Nada Giuseppe. Whilst I have been trying to learn a little more Italian, I still have to rely on the better language skills of my hosts which is shameful; I must do better next time (although Enrico will probably be there and his English is extremely good so I am fighting a losing battle - but one I will continue to fight!). Still, even without Enrico the conversation flowed as well as the wine.
The wines, as expected, were extremely good, perhaps better than last year, especially the top wines. We started with Armonia 2011, the estate's only white wine. The nose is quite youthful and hints of the blend that it is (I assume it is the same as the 2010 which included Arneis, Favorita and Sauvignon) and a touch of oak. There is some interesting fruit here which comes through well on the palate which has good definition: rounded but good acidity to back this up and some attractive spiciness. It has a quite long, spicy finish with better acidity and more flowery notes than the previous vintage, I thought. As a footnote, Barbara gave me a bottle to take away which had the chance to open up as the bottle progressed (which shows the value of taking a bottle away!) and became more glorious as the bottle emptied. Funny, that!
Straight onto the Barbaresco 2009 next with a wonderfully rounded nose, full and rich with sweet but spicy fruit. A medium-full body accompanies this young but approachable wine which seems already more forward than either the 2007 or 2008. It has a superbly rounded mouthfeel and lovely, open Nebbiolo fruit. This is a very good wine with an enticingly perfumed finish with the spice lingering to the end. The tannins are soft and the acidity seems lower than in other vintages (or better integrated, perhaps); in any case, this wine has great balance and is going to be an excellent Barbareseco for drinking over the next 10-15 years.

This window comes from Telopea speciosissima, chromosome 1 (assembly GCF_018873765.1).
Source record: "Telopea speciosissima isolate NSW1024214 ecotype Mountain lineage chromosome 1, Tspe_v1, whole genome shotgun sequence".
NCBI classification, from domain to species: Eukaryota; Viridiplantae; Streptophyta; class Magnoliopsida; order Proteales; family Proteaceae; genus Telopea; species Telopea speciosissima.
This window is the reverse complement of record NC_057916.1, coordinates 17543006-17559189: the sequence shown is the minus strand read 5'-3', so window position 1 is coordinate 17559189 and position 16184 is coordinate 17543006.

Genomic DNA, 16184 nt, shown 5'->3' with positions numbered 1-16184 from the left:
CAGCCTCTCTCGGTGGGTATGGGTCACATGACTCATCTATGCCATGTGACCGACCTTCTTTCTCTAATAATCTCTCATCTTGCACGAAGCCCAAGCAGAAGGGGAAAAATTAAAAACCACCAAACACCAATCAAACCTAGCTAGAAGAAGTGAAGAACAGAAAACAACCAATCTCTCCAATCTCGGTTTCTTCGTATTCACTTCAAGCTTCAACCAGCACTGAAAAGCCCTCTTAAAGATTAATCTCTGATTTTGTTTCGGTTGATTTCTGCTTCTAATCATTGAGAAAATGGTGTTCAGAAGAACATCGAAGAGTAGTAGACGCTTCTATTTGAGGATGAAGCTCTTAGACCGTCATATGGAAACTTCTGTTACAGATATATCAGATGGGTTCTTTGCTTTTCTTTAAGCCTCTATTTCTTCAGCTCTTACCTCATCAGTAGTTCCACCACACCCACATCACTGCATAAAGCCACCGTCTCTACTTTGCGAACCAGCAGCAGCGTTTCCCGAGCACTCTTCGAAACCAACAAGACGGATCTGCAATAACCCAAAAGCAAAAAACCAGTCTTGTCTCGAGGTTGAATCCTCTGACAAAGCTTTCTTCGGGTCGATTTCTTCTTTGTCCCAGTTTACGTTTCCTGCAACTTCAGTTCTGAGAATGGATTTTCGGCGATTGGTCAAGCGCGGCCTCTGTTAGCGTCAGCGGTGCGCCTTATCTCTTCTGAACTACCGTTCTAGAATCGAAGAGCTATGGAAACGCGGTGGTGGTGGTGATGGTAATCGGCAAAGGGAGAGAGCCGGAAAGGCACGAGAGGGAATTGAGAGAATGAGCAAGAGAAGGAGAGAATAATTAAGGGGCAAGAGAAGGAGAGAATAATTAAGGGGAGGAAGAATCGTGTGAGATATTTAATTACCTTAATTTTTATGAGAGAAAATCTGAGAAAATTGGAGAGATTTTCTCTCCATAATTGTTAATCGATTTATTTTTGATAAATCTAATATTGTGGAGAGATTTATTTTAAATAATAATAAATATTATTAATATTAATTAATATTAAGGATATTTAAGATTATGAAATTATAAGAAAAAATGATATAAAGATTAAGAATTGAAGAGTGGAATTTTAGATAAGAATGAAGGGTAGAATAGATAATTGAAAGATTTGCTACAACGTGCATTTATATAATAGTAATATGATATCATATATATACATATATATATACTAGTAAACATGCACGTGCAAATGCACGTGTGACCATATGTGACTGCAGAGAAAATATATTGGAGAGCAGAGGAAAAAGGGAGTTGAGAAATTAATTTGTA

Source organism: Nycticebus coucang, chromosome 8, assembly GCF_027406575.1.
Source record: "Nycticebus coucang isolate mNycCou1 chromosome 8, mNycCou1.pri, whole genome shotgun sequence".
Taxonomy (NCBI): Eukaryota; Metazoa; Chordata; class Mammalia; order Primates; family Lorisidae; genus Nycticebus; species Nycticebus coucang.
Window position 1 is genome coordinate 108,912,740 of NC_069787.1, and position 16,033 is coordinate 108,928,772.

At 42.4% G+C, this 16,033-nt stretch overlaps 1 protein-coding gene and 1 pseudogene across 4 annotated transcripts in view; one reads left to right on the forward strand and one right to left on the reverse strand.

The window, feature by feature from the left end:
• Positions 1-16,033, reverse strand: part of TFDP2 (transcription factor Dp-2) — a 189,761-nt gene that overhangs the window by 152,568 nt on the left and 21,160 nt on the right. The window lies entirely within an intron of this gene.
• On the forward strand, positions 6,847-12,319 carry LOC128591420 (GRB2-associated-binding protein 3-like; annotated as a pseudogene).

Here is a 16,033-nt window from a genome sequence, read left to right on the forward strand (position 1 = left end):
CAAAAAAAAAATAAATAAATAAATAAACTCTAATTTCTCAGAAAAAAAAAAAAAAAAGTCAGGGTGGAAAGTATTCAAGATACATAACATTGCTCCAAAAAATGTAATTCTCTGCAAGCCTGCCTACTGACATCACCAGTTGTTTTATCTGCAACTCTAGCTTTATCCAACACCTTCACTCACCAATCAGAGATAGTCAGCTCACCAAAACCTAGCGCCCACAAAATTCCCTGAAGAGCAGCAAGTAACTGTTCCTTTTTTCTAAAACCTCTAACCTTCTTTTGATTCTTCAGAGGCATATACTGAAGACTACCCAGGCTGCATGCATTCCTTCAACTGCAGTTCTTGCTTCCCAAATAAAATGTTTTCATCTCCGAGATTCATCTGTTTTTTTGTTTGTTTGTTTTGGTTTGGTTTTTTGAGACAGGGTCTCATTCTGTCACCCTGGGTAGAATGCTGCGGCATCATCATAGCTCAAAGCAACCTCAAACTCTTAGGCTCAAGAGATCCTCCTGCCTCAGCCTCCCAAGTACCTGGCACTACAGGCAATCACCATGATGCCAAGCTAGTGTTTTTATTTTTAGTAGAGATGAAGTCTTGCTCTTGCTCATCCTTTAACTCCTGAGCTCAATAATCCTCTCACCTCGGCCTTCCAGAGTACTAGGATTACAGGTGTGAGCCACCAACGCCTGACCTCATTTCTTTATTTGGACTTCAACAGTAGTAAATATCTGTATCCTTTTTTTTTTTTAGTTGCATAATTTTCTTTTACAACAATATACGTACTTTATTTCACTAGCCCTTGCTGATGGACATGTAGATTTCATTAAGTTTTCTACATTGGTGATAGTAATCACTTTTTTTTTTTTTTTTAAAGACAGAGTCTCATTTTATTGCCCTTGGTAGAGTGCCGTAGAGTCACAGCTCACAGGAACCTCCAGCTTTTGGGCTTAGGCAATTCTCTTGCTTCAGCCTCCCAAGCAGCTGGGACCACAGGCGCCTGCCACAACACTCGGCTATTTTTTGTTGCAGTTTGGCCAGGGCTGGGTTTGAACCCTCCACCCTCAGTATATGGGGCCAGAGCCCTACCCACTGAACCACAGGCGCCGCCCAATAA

Note: I re-tasted this wine a few days later. This confirmed my feeling that this is one of the very best wines I tasted during this trip. The balance between fruit and the structural elements is quite exceptional.
The Barbaresco 2008 followed. Possibly better in the long run, it still has a slight hardness that I noticed last year (which reminds me of some of the 2005 Rhone wines which took longer to open up than the 2004s or 2006s, for example). It is very similar otherwise and very much as remembered from last year. A more classic vintage? Barbara agreed. I felt it needs another 5-10 years but will last until 2025. I re-tasted the 2009 again after this which confirmed my preference for the younger wine for current drinking.
The Barbaresco Riserva 2007 does not bear the name of the Casot vineyard on the label - Enrico later informed me this was a bureaucratic oversight but the wine is still from Casot. It is slightly deeper in colour than the Normale and is less oaky than the 2006 was so the sweet Nebbiolo fruit comes through well. It has soft tannins and a medium-full body with fairly low acidity - it is very similar to the 2009 but with the added richness and complexity of a wine two years older that has been treated with even more respect. A couple of days later, I compared it with the 2006 which proved immensely popular. There is a greater difference between these two vintages than between the different vintages of Normale but I would struggle to say which I prefer. Both are irresistible!
We ended the tasting with the Barbera d'Alba Superiore 2009 which, being Barbera, is deeper in colour than any of the Nebbiolo wines. It is rounded if a little sharp but I don't need to remind myself that (a) I am tasting it after the wonderfully rounded Barbaresco wines and (b) this is Barbera which has naturally high acidity, making it a great wine for pizza or pasta. A bite of the cheese Signora Nada provided showed the necessity of appreciating many Italian wines with food as it brought out some of the wine's more subtle aspects.
A few days later I received an email from Enrico asking what I thought about the wines, including the Dolcetto - we had been too busy talking to remember to taste this. Aaargh!